Having been in the cable design and manufacturing business dating all the way back to 1986 as the co-founder of 2 cable companies, I can say that yes differences in materials and manufacturing will affect performance, especially at higher speeds, BUT quality cables do not cost much more than a lesser quality cable as much as some of the "high end" suppliers would have you believe. Monster does make quality products, but so do alot of other companies. Our customers were all the major OEMs, Sun, HP, Compaq, Apple, Sony, Avaya, Cisco etc. and I guarantee they do not pay for perceived quality based upon price. Belkin would probably be a good baseline for quaility products at a reasonable price. Most of Monster's cost is in packaging and marketing... not materials or manufacturing.
I am a 25-year veteran of the broadcast and audio/visual industry. I've been observing the deal with Monster Cable, ever since it came out. The answer between me and my colleagues is simple: People are stupid...and no matter what you tell them they will continue to be stupid. I remember back in the early 90s, when Monster made only their overpriced speaker cable. I colleague of mine who had a pretty heavy-duty electronics shop in his business. They did a very complete "sweep" of the cable and they found that any difference in quality was neglibile, and essentially nullified by commonly bad installation, lousy equipment, poor signal management, and improper use. It's prettymuch the same way today.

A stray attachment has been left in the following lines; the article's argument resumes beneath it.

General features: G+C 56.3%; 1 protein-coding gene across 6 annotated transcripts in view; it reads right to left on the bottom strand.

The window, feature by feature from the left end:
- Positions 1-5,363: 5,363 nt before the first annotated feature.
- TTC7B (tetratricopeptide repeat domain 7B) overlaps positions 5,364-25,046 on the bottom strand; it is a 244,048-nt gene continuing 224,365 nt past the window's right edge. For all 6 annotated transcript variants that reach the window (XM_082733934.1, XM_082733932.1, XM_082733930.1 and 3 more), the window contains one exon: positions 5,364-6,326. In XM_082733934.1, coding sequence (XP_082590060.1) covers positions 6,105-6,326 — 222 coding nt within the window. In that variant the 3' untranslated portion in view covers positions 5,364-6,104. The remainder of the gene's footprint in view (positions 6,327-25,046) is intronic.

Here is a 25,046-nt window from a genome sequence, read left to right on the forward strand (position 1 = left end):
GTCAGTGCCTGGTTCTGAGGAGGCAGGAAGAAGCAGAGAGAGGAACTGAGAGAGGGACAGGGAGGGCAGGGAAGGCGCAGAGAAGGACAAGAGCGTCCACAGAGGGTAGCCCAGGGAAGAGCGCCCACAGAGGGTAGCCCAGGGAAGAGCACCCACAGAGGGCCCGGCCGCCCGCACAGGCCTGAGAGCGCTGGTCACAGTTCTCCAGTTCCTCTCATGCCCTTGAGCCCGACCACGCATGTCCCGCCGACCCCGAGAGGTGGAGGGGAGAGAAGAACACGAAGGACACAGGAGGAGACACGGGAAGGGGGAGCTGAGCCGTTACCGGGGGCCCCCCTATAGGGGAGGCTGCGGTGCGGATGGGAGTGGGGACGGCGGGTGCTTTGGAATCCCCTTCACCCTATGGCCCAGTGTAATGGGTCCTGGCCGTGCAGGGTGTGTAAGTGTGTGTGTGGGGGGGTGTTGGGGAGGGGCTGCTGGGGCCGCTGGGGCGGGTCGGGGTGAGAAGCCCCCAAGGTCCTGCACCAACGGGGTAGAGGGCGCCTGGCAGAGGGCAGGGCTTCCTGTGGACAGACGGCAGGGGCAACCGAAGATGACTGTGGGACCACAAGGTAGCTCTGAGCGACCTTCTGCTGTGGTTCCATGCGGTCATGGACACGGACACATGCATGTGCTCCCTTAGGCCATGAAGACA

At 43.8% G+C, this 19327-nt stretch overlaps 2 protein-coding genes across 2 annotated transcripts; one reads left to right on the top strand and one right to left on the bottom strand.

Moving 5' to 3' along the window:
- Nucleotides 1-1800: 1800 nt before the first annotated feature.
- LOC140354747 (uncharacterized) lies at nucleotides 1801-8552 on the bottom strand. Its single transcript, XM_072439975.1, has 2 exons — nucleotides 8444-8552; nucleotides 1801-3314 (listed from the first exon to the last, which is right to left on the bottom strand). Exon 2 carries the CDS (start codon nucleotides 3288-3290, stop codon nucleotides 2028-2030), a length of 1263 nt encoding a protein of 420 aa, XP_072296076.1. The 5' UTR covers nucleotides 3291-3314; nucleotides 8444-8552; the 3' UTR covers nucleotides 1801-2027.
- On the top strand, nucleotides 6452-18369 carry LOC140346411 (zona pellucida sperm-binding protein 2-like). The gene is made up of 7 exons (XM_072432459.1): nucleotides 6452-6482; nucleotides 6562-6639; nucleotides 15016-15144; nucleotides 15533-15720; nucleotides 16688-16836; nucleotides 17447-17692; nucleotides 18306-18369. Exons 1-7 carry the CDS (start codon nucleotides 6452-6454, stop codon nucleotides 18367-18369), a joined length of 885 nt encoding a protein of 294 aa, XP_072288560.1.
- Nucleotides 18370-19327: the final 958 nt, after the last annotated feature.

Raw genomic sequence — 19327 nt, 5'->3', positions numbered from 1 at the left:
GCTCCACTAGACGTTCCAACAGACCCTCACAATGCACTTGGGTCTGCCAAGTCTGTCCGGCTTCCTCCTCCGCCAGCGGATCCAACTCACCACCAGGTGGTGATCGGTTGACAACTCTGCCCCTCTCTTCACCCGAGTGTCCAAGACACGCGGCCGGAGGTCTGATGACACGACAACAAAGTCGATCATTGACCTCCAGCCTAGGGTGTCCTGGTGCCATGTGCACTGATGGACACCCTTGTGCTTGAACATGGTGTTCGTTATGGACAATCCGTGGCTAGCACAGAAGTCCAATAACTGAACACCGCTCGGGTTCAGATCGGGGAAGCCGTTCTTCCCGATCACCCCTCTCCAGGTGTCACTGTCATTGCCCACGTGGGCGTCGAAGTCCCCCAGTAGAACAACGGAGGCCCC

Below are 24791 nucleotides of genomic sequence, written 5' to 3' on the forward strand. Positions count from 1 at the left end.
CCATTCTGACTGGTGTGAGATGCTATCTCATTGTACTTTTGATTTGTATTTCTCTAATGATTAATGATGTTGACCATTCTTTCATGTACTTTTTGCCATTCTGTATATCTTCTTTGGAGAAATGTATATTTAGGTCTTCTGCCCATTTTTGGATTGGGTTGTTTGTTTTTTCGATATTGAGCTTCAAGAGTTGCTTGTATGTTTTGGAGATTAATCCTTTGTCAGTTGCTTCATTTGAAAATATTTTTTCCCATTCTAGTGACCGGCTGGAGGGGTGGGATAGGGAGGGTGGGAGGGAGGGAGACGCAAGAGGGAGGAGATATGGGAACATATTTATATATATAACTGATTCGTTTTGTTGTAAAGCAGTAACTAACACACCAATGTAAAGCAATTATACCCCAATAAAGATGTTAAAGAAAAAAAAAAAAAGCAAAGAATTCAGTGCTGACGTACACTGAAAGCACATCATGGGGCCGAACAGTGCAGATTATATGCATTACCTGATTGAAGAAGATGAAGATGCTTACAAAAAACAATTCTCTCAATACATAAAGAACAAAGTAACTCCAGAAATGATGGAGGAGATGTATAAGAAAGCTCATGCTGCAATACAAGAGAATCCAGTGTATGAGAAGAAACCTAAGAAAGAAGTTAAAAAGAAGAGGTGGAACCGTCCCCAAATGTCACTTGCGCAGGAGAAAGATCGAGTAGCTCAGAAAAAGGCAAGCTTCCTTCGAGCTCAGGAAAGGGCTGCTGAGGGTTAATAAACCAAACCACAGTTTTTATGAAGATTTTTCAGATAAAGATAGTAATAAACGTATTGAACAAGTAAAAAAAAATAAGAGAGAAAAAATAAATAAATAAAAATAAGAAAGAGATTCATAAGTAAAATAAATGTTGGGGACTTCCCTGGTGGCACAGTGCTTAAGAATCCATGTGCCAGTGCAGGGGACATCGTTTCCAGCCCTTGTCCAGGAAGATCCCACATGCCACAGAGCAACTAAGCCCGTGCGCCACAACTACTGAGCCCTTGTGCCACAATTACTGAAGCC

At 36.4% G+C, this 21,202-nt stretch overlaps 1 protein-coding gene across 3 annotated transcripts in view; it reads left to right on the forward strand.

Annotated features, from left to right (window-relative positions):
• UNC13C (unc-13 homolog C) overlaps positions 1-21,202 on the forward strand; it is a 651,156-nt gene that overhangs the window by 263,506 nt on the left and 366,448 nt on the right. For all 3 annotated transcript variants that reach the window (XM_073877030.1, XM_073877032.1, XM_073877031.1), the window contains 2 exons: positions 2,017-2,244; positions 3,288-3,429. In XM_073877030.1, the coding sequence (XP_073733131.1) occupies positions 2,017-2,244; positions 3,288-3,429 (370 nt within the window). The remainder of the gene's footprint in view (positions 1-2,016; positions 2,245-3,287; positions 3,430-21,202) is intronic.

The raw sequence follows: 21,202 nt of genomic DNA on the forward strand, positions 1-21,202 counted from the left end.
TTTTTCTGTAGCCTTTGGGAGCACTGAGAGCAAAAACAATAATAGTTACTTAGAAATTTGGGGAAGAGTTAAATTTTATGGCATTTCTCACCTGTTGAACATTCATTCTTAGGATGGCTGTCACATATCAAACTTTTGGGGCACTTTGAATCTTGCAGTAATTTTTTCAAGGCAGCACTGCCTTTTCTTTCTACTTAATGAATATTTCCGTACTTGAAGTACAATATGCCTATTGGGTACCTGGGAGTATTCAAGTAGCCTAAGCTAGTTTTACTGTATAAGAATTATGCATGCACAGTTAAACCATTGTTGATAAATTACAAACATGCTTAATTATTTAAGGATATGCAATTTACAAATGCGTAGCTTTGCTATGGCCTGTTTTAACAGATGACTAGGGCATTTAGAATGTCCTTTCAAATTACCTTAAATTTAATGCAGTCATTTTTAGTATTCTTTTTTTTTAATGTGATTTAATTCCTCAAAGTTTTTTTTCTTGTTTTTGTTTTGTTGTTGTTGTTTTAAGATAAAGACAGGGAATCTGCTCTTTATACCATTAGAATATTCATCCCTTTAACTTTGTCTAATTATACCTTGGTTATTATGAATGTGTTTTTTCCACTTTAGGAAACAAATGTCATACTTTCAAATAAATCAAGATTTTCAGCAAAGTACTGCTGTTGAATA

Monster resorts to a commonly used practice known as "specs-manship". If you can prove on paper that your product performs in a certain way, under certain circumstances (usually in a laboratory environment), you can claim superior performance and a resulting premium market price. Total nonsense. Lordargent made an accurate statement in the prior posting: "Who uses 33 feet of cable?" Most people need about 5 feet. I recently outfitted my masterbedroom with a nice Sharp Aquos 1080p LCD with all the trimmings. I balked at the non-sensical price of Monster Cable. Instead, I purchased some $7 HDMI cables online. They work perfectly. No artifacting...no dropouts. Oh yeah...and for anyone who talks about Monster having greater "clarity", tell them to get their head examined! Just as we discovered in the 90s that Monster speaker cable produced frequency performance advantages that were beyond the physical capabilities of most people to hear, if you can see bit-related errors from an HDMI signal, you need to get a job with the circus.
All kidding aside, here is my advice. Go to a retailer, buy the cheapest one, if it doesn't work, take it back and get the next better product. (For HDMI cables at Best Buy, this means you have three levels of pricing choice for the same type of product.)